I even put my money where my mouth was. I set aside $250,000 to invest in the 10 stocks that Tom promised to research and select for me.

Since then, I’ve watched how they performed. Now, having learned more about their value and safety, I have increased that commitment to $2.5 million.

The point is this: I think the Legacy Portfolio is one of the most important publications we publish. I believe in its power to compound your wealth.

In fact, I think it’s such a vital part of a balanced portfolio that I’ve encouraged two of my sons to put their investment accounts into Legacy stocks. I’m working hard to convince the third.

If you are young and saving for retirement, the Legacy Portfolio should be at the top of your allocation list.

But back to the point of this essay… What if you aren’t young? What if you want to retire soon or are already retired?

You’re Going to Live Longer Than You Think

If you are a 60-year-old female in good health, according to the American Academy of Actuaries, your life expectancy is 27 years (updated 2013).

In other words, statistically, you won’t pass away until you turn 87.

 If you are 70, your life expectancy is 20 years.

And even if you are 80, as my mother-in-law soon will be, your life expectancy is still 13 years.

If my mother-in-law earns 8.5% annually on her Legacy stocks (what we’re projecting they’ll grow at), she’d turn $350,000 into $1,010,775 in the 13 years she has left to live.

If, when she was 70, she had put $350,000 in our Legacy Portfolio, she’d have turned that into $1,789,216 in 20 years.

Now, as I said, my mother-in-law retired 20 years ago (when she was 60). Consider this: What if she hadn’t invested her $750,000 nest egg with her hairdresser’s son? What if, instead, she had invested just $350,000 of that money in our Legacy Portfolio?

At age 60, she’d have 27 years left to live. Her $350,000 Legacy Portfolio would be worth $3,167,167 when she turned 87.

The numbers speak for themselves. I hope this clears up the longevity objection many of our older readers have.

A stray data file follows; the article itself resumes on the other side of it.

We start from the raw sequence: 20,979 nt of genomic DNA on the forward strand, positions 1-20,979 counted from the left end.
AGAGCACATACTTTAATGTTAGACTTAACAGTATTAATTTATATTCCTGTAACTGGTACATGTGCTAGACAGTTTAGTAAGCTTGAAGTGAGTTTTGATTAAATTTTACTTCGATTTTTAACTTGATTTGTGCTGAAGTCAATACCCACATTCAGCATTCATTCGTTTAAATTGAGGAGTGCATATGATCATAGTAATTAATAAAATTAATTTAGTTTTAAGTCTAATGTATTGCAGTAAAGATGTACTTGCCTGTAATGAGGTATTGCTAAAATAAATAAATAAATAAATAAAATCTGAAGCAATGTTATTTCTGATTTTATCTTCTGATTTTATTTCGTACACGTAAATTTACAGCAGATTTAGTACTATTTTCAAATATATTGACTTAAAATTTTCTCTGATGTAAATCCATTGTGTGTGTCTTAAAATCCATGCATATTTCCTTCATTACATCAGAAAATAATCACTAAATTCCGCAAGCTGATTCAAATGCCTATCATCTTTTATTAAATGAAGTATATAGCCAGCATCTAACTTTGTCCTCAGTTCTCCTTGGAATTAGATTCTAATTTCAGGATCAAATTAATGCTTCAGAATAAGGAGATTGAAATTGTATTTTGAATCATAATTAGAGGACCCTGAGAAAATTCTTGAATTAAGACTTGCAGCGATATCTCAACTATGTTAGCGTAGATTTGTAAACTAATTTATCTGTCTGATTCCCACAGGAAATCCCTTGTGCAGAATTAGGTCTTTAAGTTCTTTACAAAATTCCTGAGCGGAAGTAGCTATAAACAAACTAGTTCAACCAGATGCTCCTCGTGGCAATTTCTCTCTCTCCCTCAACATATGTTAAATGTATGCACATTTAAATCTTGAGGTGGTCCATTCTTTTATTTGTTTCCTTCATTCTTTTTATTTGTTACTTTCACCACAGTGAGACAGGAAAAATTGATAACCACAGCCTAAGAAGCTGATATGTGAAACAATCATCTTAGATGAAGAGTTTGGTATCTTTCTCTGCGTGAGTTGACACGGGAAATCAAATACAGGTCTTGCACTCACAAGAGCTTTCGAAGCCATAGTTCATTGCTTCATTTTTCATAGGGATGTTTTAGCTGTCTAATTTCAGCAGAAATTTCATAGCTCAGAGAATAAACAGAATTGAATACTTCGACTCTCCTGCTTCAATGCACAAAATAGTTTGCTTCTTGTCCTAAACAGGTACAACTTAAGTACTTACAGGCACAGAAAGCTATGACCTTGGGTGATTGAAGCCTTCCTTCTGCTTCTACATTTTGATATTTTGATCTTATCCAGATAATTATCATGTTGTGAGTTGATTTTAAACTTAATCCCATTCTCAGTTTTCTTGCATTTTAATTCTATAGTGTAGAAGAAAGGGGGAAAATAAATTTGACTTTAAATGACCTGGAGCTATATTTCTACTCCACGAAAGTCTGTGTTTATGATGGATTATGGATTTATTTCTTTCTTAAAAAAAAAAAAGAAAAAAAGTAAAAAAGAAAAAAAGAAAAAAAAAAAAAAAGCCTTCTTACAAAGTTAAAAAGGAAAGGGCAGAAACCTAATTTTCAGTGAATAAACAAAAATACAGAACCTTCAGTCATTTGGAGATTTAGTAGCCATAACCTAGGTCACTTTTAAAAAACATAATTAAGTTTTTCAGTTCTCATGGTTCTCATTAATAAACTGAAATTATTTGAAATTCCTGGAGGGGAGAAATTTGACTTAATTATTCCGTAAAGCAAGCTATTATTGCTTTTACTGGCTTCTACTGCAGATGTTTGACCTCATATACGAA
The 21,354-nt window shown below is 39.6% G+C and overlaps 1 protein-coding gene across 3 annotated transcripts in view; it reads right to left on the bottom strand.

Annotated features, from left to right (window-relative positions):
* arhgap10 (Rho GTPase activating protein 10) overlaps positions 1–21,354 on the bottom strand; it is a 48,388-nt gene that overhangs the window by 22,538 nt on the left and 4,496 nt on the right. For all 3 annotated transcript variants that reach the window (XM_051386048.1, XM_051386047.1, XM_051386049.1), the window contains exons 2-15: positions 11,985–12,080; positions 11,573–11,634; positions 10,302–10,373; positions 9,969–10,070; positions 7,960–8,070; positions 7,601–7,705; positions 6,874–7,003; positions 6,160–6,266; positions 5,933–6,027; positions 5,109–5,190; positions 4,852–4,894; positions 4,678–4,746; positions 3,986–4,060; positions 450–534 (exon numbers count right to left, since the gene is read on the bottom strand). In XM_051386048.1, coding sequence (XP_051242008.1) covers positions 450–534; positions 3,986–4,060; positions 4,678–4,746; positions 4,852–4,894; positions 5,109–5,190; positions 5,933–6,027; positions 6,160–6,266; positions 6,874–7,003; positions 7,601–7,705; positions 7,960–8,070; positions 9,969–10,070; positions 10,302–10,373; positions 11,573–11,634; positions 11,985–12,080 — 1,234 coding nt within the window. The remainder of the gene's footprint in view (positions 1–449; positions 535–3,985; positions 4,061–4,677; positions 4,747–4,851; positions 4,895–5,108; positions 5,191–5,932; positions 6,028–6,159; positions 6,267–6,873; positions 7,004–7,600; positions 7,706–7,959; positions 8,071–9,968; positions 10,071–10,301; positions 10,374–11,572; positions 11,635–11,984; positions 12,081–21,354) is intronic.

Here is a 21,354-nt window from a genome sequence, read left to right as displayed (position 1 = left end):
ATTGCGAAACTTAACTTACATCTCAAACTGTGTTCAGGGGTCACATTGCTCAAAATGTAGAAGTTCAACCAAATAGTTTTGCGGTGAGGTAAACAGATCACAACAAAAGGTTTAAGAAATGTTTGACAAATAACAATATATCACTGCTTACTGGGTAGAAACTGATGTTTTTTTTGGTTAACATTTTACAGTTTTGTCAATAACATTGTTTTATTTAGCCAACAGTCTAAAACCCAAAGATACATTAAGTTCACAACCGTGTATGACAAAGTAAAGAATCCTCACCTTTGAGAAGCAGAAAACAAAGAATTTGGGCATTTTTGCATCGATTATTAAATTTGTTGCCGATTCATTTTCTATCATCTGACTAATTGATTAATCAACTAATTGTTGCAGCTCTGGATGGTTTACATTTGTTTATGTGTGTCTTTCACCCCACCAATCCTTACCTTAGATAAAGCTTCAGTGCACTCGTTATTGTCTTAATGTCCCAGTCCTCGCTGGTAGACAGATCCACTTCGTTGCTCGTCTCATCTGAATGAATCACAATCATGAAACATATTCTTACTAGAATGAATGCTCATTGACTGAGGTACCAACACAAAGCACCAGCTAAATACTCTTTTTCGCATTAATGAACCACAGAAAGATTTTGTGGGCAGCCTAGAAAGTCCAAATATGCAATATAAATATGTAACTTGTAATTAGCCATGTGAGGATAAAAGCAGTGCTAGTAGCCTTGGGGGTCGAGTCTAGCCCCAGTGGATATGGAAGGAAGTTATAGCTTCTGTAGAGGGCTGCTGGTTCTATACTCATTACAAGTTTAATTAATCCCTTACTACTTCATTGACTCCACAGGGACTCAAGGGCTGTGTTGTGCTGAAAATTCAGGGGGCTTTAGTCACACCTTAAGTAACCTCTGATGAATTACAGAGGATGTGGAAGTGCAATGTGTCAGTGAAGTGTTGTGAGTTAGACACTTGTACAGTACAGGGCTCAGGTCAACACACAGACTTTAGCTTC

And with the way health science is progressing, who knows? You could have considerably more time to hang around than that.

But there is another, more important reason I pushed my mother-in-law to allocate half of her money to the Legacy Portfolio… increasing retirement income.

A Final Thought… Growing Retirement Income

Right now, my mother-in-law is fine with the income she gets from Social Security and her pension. She’s not even using the income from her $750,000 nest egg.

But if she wanted to, she could take that $750,000 and disperse it among our 10 Legacy stocks. Right now, they yield an average of 2.5%. That would give her an extra $18,750 in income per year.

Now, our Legacy stocks all increase their dividends… between 6-15% each year. And they’ve done so relentlessly for decades. Assuming, as a group, they continue to raise dividends 8.5% annually, her annual income will grow by the same rate.

She’d earn $20,343 in her second year, $22,050 in her third year. In 10 years, she’d grow the income from her Legacy stocks to $42,375.

Here’s one last statistic to blow your mind.

If she really didn’t want the extra income, she could reinvest the dividend income to buy more shares in our Legacy stocks.

Our Legacy stocks would continue raising dividends at 8.5% each year. And the share prices would more or less follow along, increasing 8.5% each year, too.

From now until when the actuarial tables expect her to pass away (13 years from now), she’d grow her $750,000 into $2,985,785!

And she could pass the Legacy stocks on to her grandchildren to continue the compounding process.

Because of their ability to grow their dividends, Legacy stocks really are the best stocks to own when you are in your golden years. That could be if you want to increase your income or if you want to pass down a “legacy” to your children or grandchildren.

If you think you’re too old to benefit from compounding your money with our Legacy Portfolio, think again. It should be the first thing you consider as the backbone of your asset allocation plan.